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  • Richard Beacham
  • Hugh Denard


The Skenographia Project: Investigating Pompeian Wall Paintings through Virtual Reality was funded by the Leverhulme Trust, and took place from April 2002 to October 2003.

From the project website (accessed 2014-12-02):

Despite the extensive research focussed for over two centuries upon Roman wall paintings, in certain ways they still represent a vast, inadequately exploited source of knowledge. In recent years, research in this area has increasingly turned from formalist analyses of style and influence, to the study of these paintings in their architectural settings and as part of a complex cultural interplay of signs through which aesthetic, social, cultural, and economic values were produced and negotiated (e.g. Gazda (ed.), Roman Art in the Private Sphere, 1991).
However, one important area of investigation has remained relatively neglected, namely: research from a theatre-historical perspective. On the one hand, the paintings offer a great deal of evidence for ancient theatre practice; a certain amount of work has been carried out in this area, but a great deal more needs to be done. On the other hand, little or no scholarly attention had been given to analysing how modes of spectatorship associated with the theatre may have influenced the design, display and reception of these insistently theatrical domestic paintings. In what is otherwise a vibrant and dynamic field of academic enquiry into the period in question and its cultural products, these were critical lacunae in contemporary scholarly discourse, and as such deserved urgent attention.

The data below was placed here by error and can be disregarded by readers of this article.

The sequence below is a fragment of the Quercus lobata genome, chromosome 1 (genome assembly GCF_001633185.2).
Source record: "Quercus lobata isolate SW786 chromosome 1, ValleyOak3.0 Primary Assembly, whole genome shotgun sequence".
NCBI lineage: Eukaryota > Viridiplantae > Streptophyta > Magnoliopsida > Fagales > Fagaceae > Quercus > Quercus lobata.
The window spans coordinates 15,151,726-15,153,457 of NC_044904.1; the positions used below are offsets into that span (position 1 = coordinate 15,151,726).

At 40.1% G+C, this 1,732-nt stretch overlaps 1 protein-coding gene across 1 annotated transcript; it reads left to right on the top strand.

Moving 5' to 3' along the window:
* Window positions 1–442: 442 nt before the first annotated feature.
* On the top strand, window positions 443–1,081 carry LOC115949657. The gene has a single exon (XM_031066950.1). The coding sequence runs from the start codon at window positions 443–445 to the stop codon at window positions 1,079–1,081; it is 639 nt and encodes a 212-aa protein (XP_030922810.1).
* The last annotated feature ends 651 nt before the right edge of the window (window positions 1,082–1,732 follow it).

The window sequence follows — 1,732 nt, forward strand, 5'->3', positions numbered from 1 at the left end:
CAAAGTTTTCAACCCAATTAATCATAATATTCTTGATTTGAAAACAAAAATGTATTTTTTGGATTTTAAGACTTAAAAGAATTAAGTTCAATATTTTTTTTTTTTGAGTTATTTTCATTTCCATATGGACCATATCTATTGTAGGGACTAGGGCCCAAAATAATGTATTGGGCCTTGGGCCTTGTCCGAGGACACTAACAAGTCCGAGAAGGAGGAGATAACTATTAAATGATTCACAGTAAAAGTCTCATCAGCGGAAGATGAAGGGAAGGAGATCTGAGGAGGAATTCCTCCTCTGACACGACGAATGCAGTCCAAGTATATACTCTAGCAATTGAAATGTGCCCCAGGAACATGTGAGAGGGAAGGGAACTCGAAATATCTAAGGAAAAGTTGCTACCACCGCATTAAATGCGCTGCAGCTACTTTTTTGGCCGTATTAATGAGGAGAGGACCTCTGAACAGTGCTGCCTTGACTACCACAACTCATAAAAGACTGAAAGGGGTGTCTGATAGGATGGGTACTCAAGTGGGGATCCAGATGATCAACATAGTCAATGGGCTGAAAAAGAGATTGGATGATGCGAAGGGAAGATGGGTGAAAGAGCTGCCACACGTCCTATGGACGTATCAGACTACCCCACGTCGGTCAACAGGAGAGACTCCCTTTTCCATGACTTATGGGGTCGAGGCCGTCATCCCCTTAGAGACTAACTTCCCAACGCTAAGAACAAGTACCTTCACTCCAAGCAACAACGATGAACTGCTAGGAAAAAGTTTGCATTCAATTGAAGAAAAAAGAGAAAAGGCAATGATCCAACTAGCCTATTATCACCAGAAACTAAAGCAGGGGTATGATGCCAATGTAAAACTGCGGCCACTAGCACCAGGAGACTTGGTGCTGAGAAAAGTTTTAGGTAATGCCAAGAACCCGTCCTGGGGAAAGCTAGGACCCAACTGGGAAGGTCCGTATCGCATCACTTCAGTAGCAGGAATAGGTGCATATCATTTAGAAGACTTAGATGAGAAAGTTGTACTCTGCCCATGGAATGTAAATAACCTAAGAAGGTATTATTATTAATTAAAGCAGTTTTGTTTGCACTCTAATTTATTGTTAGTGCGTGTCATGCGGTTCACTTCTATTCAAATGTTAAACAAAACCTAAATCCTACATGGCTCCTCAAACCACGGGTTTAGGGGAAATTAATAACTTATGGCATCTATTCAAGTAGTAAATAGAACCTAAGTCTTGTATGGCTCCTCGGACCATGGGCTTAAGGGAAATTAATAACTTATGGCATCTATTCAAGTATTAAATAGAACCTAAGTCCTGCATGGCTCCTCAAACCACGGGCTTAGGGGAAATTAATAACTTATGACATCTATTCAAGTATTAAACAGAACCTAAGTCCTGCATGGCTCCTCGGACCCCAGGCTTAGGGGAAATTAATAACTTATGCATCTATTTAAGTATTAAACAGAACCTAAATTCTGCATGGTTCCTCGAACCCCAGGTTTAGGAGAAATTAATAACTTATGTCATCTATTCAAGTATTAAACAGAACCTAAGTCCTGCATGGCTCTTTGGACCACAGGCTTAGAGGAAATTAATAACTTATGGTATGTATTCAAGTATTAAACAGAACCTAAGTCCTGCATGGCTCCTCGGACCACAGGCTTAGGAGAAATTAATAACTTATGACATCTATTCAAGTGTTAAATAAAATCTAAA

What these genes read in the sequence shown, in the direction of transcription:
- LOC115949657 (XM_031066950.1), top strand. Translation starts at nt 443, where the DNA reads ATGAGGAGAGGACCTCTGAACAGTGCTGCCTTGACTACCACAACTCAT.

From a very early date, as Aristotle attests (Poetics 1449a), scenic painting—skenographia—was a constituent element of Greek theatrical performance. In the temporary stages recorded as having been built in Rome from about the 3rd century BC well into the Imperial period, and in Roman permanent stages, skenographia employed highly sophisticated perspectival techniques which were designed subtly to modulate between reality and illusion in a variety of ways. For a largely illiterate Roman populace, theatrical performances provided a shared, mythological language which could be adapted to send and receive ideologically- and politically- coded messages in public under the guise of seemingly innocuous “festive entertainment.” Performers, popular audiences and the political elite became increasingly sophisticated at reading and manipulating this symbolic, lingua franca, and freely deployed its codes in other public fora, such as triumphs, funerals, and in circus games (see Beacham, 1999). Although this language increasingly permeated public discourse in these and other ways, we contend that, as the primary, popular, institutional locus of symbolic representation as such, the theatre remained the most important medium through which this shared, symbolic language was negotiated and refined in Roman culture of this period. Consequently, if we are to understand the complex aesthetic-ideological codes operative during Rome’s decisive transition from Republic to Empire, we must study how this language was aesthetically and performatively constructed in the theatre. The wall paintings can enable us to do so.